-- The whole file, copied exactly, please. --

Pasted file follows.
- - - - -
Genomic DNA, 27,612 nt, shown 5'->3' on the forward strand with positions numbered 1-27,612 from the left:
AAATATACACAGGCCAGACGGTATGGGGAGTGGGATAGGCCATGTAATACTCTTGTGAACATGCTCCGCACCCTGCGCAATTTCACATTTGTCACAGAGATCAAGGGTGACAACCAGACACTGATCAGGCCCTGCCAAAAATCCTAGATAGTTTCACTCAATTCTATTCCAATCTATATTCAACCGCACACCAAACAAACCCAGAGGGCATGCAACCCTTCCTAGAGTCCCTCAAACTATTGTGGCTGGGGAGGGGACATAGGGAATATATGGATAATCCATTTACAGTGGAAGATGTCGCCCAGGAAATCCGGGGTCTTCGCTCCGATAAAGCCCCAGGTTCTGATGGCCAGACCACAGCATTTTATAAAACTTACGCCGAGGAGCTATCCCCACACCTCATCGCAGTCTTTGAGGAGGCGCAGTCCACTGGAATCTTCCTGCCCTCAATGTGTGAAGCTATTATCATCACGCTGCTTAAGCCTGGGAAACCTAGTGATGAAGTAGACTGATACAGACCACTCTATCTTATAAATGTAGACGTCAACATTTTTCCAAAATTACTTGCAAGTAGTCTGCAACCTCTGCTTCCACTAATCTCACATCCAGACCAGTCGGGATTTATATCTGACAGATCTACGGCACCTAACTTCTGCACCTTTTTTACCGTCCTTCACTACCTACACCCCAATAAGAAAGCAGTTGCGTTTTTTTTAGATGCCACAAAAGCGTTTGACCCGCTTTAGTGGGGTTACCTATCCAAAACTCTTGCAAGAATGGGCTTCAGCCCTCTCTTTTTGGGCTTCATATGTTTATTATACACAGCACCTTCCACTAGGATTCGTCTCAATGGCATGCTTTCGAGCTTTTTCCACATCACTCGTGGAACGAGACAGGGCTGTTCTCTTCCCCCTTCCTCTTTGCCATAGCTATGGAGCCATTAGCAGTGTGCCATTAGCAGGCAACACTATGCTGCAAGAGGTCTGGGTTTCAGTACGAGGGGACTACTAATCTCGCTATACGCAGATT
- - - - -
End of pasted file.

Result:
Genomic DNA, 27,612 nt, shown 5'->3' on the forward strand with positions numbered 1-27,612 from the left:
AAATATACACAGGCCAGACGGTATGGGGAGTGGGATAGGCCATGTAATACTCTTGTGAACATGCTCCGCACCCTGCGCAATTTCACATTTGTCACAGAGATCAAGGGTGACAACCAGACACTGATCAGGCCCTGCCAAAAATCCTAGATAGTTTCACTCAATTCTATTCCAATCTATATTCAACCGCACACCAAACAAACCCAGAGGGCATGCAACCCTTCCTAGAGTCCCTCAAACTATTGTGGCTGGGGAGGGGACATAGGGAATATATGGATAATCCATTTACAGTGGAAGATGTCGCCCAGGAAATCCGGGGTCTTCGCTCCGATAAAGCCCCAGGTTCTGATGGCCAGACCACAGCATTTTATAAAACTTACGCCGAGGAGCTATCCCCACACCTCATCGCAGTCTTTGAGGAGGCGCAGTCCACTGGAATCTTCCTGCCCTCAATGTGTGAAGCTATTATCATCACGCTGCTTAAGCCTGGGAAACCTAGTGATGAAGTAGACTGATACAGACCACTCTATCTTATAAATGTAGACGTCAACATTTTTCCAAAATTACTTGCAAGTAGTCTGCAACCTCTGCTTCCACTAATCTCACATCCAGACCAGTCGGGATTTATATCTGACAGATCTACGGCACCTAACTTCTGCACCTTTTTTACCGTCCTTCACTACCTACACCCCAATAAGAAAGCAGTTGCGTTTTTTTTAGATGCCACAAAAGCGTTTGACCCGCTTTAGTGGGGTTACCTATCCAAAACTCTTGCAAGAATGGGCTTCAGCCCTCTCTTTTTGGGCTTCATATGTTTATTATACACAGCACCTTCCACTAGGATTCGTCTCAATGGCATGCTTTCGAGCTTTTTCCACATCACTCGTGGAACGAGACAGGGCTGTTCTCTTCCCCCTTCCTCTTTGCCATAGCTATGGAGCCATTAGCAGTGTGCCATTAGCAGGCAACACTATGCTGCAAGAGGTCTGGGTTTCAGTACGAGGGGACTACTAATCTCGCTATACGCAGATT